COASTAL SOUTH — Wilma threw a final and powerful punch to the coastal South in late October ending what was the most active hurricane season ever on record. Hurricanes Katrina, Rita and Wilma all produced damaging winds and rain adversely affecting the fitness industry in Louisiana, Alabama, Mississippi and Florida. While many fitness facilities in the affected areas are reopening their doors, others are still closed indefinitely.
Hurricane Wilma's over 100-mph winds caused substantial damage to Energy Fitness Center's roof in South Beach, FL. In fact, one of the club's members videotaped the 900-member, upscale club's roof blowing off.
“Every area was wet, and there are water marks on every inch of the ceiling,” said Robin Retherford, director of operations/general manager of Energy Fitness Centers. “It's horrendous.”
The facility closed the day Wilma hit and the day after due to power shortages, but was reopened with a temporary roof in place by Oct. 26. Then on Halloween night, it rained again, causing a third of the club's ceiling to cave in.
Retherford and a small staff spent the next 24 hours moving equipment, cleaning and trying to protect the facility's wood floors. On Nov. 1, the club reopened its doors to members. Some members whose homes were affected by the hurricane were understanding of the repair efforts, while others with unscathed homes asked for their money back, she said. Despite the difficulties, Retherford is keeping her sense of humor.
“We now have a skylight in our steam room,” she joked. “That's a bonus, but it's been tough.”
The University of Miami's Wellness Center suffered landscape damage and minor structural damage. The facility was closed for a full week after Wilma made landfall but then reopened with limited hours.
24 Hour Fitness Centers in the Miami area sustained minimal damage to parking lots and roofs, and many lost power. However, shortly after the storm, all Miami-area 24 Hour Fitness clubs opened their doors to the public for free. Patty Guinto, spokesperson for 24 Hour Fitness, said many people took advantage of the offer.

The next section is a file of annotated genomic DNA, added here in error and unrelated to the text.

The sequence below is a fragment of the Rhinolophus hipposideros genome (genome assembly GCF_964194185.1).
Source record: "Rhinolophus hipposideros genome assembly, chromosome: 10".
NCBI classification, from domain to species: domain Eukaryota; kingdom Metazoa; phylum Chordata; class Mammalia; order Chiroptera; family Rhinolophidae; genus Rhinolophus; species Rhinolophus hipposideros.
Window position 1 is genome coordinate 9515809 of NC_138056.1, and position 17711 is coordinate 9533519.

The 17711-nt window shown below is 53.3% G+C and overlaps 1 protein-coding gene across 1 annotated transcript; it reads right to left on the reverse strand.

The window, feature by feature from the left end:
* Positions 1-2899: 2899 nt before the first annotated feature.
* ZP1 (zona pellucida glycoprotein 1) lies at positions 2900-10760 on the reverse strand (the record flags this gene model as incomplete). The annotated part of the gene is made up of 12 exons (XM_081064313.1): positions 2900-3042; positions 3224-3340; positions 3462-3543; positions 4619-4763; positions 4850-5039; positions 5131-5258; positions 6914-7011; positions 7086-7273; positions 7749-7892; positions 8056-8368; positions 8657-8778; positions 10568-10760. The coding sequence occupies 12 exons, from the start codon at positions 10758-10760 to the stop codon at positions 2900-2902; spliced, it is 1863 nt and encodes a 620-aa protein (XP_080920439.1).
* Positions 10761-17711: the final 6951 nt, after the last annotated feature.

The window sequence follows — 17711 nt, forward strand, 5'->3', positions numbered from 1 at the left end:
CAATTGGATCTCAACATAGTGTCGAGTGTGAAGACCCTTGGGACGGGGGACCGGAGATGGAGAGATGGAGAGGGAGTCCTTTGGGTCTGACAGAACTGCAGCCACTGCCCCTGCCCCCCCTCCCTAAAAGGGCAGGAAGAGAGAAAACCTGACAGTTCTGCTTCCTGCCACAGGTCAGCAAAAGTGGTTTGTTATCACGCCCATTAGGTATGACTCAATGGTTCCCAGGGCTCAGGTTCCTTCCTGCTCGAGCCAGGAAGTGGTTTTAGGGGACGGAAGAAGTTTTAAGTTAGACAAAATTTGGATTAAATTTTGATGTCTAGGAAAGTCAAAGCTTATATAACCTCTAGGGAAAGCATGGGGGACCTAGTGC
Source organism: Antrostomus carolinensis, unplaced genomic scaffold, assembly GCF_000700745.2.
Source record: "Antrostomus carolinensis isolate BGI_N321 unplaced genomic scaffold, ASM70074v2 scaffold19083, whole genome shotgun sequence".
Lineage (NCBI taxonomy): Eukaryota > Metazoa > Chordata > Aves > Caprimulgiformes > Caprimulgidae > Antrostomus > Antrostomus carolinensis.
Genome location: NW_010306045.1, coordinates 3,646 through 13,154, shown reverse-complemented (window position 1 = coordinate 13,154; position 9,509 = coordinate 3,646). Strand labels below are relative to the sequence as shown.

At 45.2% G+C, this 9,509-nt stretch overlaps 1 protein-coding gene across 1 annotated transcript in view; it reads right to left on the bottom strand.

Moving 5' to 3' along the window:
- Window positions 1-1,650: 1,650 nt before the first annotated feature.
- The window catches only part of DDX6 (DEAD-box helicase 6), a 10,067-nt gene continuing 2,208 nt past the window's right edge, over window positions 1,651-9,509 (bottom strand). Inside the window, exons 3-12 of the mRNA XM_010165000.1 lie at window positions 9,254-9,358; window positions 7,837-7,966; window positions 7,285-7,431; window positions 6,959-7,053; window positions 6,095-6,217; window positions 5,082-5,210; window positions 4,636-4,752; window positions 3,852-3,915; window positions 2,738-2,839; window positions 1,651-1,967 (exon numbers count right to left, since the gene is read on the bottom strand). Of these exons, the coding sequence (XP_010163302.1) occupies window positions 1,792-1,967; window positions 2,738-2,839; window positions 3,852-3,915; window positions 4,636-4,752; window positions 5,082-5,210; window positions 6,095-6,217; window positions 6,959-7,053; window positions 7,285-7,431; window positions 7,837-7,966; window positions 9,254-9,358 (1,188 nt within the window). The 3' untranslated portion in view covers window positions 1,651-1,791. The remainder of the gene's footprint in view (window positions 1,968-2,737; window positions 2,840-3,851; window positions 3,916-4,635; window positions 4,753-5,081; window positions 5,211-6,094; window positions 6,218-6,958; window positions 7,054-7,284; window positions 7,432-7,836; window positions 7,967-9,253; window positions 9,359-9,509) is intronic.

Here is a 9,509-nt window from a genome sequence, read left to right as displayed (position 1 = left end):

Also due to the recent hurricanes, two Jewish Community Centers in Florida are closed until further notice — Samuel M. and Helene Soref JCC in Fort Lauderdale and Posnack JCC in Hollywood.
In Katrina-wrecked New Orleans, the Uptown Jewish Community Center fitness center reopened in early November with limited service, and more than 70 people came in to work out. Another New Orleans JCC, however, will not open for several months. The Metairie facility was flooded with eight inches of water, and the first floor had to be demolished to get rid of mold.
Across the nation, relief efforts continued to help those affected by the active hurricane season. In Arlington Heights, IL, the Wellness Center and the Buffalo Grove Fitness Center joined together to help employees from the West Jefferson Medical Center (WJMC), a not-for-profit community hospital in Marrero, LA, located 10 minutes from downtown New Orleans. The medical facility has an on-campus fitness center as well as a fitness facility in Terrytown, LA.
In the “Jeans for a Means” program, full-time employees were encouraged to donate $75 (or $35 for part-time employees) in exchange for the opportunity to wear denim to work for the entire month of October. Employees could also choose to give on a day-to-day basis, donating $5 to wear denim to work for one day. For those whose standard uniforms could not consist of denim (group exercise instructors, lifeguards and special program instructors), a 30-minute massage was offered for their full-month donation. A total of 28 employees contributed $2,000 to the WJMC.